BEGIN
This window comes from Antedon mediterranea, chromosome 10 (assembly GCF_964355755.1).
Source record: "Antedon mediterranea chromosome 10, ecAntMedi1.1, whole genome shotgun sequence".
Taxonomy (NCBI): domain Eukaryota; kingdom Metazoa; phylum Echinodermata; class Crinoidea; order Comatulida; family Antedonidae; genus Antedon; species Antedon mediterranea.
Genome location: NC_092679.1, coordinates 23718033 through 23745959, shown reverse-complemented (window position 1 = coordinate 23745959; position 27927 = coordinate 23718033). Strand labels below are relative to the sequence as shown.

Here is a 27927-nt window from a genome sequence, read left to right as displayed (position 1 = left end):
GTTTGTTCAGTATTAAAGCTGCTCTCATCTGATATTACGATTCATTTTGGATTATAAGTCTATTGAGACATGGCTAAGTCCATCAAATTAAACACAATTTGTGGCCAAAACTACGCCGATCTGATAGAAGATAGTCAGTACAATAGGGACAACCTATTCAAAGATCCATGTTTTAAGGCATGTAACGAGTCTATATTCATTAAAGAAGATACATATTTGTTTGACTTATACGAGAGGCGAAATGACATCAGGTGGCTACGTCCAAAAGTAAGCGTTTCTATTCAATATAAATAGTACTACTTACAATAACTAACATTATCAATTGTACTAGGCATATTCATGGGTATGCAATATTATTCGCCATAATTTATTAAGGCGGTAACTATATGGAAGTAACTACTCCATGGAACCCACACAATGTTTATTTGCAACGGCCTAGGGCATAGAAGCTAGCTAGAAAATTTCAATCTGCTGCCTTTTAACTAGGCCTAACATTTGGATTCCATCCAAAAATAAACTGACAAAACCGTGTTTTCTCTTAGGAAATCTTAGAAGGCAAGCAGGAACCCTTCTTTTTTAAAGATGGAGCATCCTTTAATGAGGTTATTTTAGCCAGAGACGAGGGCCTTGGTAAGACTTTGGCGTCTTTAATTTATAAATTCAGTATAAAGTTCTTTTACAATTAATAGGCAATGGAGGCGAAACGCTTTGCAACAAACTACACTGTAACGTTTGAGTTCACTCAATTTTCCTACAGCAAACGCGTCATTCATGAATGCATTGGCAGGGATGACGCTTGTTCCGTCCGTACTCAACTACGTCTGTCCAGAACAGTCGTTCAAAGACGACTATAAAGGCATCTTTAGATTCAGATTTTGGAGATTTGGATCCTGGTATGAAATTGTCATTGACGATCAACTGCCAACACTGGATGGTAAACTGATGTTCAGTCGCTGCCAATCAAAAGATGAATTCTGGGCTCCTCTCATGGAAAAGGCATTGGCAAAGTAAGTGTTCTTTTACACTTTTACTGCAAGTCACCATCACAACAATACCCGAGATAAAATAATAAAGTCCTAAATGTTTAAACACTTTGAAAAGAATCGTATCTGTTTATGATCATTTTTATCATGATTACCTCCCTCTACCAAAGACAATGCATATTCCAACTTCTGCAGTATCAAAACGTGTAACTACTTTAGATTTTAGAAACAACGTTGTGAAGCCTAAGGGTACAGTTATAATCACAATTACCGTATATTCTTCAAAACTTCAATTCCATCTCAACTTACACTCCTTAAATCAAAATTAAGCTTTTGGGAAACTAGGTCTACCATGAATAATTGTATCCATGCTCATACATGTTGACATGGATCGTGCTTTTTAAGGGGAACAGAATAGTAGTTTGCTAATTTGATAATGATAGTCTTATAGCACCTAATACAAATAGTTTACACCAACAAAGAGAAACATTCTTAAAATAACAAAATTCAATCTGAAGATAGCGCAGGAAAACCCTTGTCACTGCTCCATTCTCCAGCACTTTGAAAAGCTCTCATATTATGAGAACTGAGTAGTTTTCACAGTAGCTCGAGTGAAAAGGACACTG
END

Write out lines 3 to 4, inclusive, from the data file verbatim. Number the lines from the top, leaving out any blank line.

Taxonomy (NCBI): domain Eukaryota; kingdom Metazoa; phylum Echinodermata; class Crinoidea; order Comatulida; family Antedonidae; genus Antedon; species Antedon mediterranea.
Genome location: NC_092679.1, coordinates 23718033 through 23745959, shown reverse-complemented (window position 1 = coordinate 23745959; position 27927 = coordinate 23718033). Strand labels below are relative to the sequence as shown.